Memory of the Poor

Berbagi Di


Reading of the Word of God

Alleluia, alleluia, alleluia

This is the Gospel of the poor,
liberation for the imprisoned,
sight for the blind,
freedom for the oppressed.

Alleluia, alleluia, alleluia

Acts 16,11-15

Sailing from Troas we made a straight run for Samothrace; the next day for Neapolis, and from there for Philippi, a Roman colony and the principal city of that district of Macedonia. After a few days in this city we went outside the gates beside a river as it was the Sabbath and this was a customary place for prayer. We sat down and preached to the women who had come to the meeting. One of these women was called Lydia, a woman from the town of Thyatira who was in the purple-dye trade, and who revered God. She listened to us, and the Lord opened her heart to accept what Paul was saying. After she and her household had been baptised she kept urging us, 'If you judge me a true believer in the Lord,' she said, 'come and stay with us.' And she would take no refusal.

 

Alleluia, alleluia, alleluia

The Son of Man came to serve,
whoever wants to be great
should become servant of all.

Alleluia, alleluia, alleluia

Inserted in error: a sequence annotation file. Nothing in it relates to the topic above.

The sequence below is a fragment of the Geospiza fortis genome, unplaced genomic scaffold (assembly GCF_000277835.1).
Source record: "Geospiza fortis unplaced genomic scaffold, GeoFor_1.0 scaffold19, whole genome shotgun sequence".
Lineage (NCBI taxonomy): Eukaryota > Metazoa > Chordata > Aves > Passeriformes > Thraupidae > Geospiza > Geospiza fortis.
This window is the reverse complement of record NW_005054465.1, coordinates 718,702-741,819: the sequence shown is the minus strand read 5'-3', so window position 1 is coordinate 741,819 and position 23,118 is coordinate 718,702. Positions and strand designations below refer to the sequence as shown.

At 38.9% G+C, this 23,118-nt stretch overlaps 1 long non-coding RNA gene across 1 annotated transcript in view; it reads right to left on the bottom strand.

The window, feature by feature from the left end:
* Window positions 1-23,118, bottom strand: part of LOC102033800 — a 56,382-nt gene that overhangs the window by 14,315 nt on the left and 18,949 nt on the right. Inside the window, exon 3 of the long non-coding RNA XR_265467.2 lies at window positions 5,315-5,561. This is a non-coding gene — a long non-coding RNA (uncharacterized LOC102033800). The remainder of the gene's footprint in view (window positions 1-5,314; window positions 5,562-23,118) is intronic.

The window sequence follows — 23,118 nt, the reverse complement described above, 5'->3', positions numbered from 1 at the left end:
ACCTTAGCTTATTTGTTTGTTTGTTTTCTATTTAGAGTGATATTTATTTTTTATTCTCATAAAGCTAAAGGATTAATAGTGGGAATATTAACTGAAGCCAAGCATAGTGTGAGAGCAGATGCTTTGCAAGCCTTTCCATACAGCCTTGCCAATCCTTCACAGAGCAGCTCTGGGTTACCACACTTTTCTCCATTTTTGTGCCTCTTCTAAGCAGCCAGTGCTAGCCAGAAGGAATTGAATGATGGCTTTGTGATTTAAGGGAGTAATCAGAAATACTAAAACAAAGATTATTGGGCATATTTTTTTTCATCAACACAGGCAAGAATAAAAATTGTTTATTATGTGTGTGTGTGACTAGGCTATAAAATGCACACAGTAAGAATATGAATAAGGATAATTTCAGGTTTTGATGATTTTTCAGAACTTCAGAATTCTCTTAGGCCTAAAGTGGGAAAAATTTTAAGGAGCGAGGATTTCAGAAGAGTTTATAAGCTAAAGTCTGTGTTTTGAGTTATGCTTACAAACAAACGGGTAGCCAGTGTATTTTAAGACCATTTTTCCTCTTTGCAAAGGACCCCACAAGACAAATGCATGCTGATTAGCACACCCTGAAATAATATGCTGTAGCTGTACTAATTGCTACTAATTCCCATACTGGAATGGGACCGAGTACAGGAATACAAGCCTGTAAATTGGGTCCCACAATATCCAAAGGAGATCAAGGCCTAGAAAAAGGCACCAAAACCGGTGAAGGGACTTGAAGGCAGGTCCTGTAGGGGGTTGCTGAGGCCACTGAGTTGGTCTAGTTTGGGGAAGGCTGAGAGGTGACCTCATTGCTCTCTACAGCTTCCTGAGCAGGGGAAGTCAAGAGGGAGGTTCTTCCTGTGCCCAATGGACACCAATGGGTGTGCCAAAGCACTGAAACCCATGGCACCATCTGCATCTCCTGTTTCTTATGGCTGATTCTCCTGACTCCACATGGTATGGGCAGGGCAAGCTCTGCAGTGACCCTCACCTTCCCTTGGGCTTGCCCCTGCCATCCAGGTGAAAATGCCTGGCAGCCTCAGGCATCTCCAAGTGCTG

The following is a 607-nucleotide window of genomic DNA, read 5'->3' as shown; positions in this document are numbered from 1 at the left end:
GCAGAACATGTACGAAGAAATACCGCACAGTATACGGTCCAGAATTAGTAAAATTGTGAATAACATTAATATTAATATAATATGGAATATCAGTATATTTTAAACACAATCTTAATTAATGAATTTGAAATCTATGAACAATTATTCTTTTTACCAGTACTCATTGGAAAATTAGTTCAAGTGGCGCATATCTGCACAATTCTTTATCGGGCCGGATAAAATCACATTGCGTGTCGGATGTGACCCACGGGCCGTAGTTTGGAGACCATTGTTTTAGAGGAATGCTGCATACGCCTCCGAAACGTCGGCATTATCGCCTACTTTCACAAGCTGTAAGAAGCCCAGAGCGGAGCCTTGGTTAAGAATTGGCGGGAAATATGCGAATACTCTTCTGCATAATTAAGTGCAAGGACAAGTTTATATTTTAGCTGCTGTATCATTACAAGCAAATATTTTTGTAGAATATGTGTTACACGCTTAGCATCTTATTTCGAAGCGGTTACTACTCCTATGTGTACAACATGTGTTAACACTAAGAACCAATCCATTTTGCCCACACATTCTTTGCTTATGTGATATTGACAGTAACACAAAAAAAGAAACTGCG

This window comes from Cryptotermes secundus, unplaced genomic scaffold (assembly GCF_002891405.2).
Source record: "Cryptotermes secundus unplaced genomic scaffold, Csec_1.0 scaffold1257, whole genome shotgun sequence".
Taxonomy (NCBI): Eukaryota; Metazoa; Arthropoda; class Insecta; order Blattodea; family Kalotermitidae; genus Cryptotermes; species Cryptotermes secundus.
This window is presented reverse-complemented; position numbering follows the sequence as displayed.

The apostle Paul, called by the "Spirit of Jesus," arrived in Europe. Philippi is the first stop in this itinerary of the proclamation of the Word of God by Paul towards Rome. At this point, the text proceeds with the pronoun "we," suggesting that Luke and Silas had joined the mission of the apostle. A group of women, led by a cloth dealer named Lydia, welcome Paul to Philippi. Lydia is a God-fearing woman who after listening to Paul, she converts and asks to be baptized. She is a merchant, well-off, an Asian immigrant, a single and emancipated woman: she is the first converted in Europe. Luke makes of her the prototype of future conversions. Even the inner process of conversion is described carefully: "The Lord opened her heart to listen eagerly to what was said by Paul." The proclamation of the Gospel is not connected to the number of followers. The Gospel is aimed at changing every single person's heart. Christian fraternity comes from individual change of heart. Apostolic preaching works by changing people's hearts and linking them to each other with a fraternal bond. Lydia is baptised with her family and all those who were living in her house. It is significant that the first Christian preaching in Europe focused on the home. No longer in the synagogue and not even in Roman public places. It is the sense of a Christianity that takes on the traits of the "family," not understood as a nucleus, but as a home that welcomes everyone but preserves its "domestic" traits, with direct, fraternal, supportive and firm relationships. Lydia's insistence in hosting Paul and his companions is a special fruit of conversion to the Gospel: "If you have judged me to be faithful to the Lord, come and stay at my home." Luke notes: "And she prevailed upon us." We could say that welcoming foreigners is already written in the roots of European Christianity. It is urgent to revive them if the European Church wants to emerge from its sterility. One does not convert to Jesus for oneself or for one's own personal fulfilment. The fraternity born of evangelical proclamation has its own immediate opening of the heart and home.